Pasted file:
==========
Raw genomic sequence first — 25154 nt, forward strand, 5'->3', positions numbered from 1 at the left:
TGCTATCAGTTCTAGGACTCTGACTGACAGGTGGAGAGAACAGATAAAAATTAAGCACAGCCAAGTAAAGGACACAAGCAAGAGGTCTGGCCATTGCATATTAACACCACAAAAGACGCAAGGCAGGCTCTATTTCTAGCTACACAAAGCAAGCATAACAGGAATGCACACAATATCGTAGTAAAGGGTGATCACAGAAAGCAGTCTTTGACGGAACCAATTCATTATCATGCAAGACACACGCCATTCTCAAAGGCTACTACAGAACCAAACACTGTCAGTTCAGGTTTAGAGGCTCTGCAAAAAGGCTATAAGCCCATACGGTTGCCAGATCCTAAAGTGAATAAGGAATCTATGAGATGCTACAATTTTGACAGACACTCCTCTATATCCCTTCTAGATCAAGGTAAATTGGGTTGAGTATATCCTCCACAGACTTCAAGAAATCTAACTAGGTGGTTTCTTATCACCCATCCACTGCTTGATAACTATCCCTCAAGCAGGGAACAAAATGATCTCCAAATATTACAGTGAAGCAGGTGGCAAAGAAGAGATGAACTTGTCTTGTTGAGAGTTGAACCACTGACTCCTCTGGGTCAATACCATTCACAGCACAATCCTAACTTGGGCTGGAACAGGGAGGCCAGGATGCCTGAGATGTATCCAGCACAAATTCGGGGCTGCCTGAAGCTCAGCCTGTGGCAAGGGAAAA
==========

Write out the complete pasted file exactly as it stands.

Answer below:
Raw genomic sequence first — 25154 nt, forward strand, 5'->3', positions numbered from 1 at the left:
TGCTATCAGTTCTAGGACTCTGACTGACAGGTGGAGAGAACAGATAAAAATTAAGCACAGCCAAGTAAAGGACACAAGCAAGAGGTCTGGCCATTGCATATTAACACCACAAAAGACGCAAGGCAGGCTCTATTTCTAGCTACACAAAGCAAGCATAACAGGAATGCACACAATATCGTAGTAAAGGGTGATCACAGAAAGCAGTCTTTGACGGAACCAATTCATTATCATGCAAGACACACGCCATTCTCAAAGGCTACTACAGAACCAAACACTGTCAGTTCAGGTTTAGAGGCTCTGCAAAAAGGCTATAAGCCCATACGGTTGCCAGATCCTAAAGTGAATAAGGAATCTATGAGATGCTACAATTTTGACAGACACTCCTCTATATCCCTTCTAGATCAAGGTAAATTGGGTTGAGTATATCCTCCACAGACTTCAAGAAATCTAACTAGGTGGTTTCTTATCACCCATCCACTGCTTGATAACTATCCCTCAAGCAGGGAACAAAATGATCTCCAAATATTACAGTGAAGCAGGTGGCAAAGAAGAGATGAACTTGTCTTGTTGAGAGTTGAACCACTGACTCCTCTGGGTCAATACCATTCACAGCACAATCCTAACTTGGGCTGGAACAGGGAGGCCAGGATGCCTGAGATGTATCCAGCACAAATTCGGGGCTGCCTGAAGCTCAGCCTGTGGCAAGGGAAAA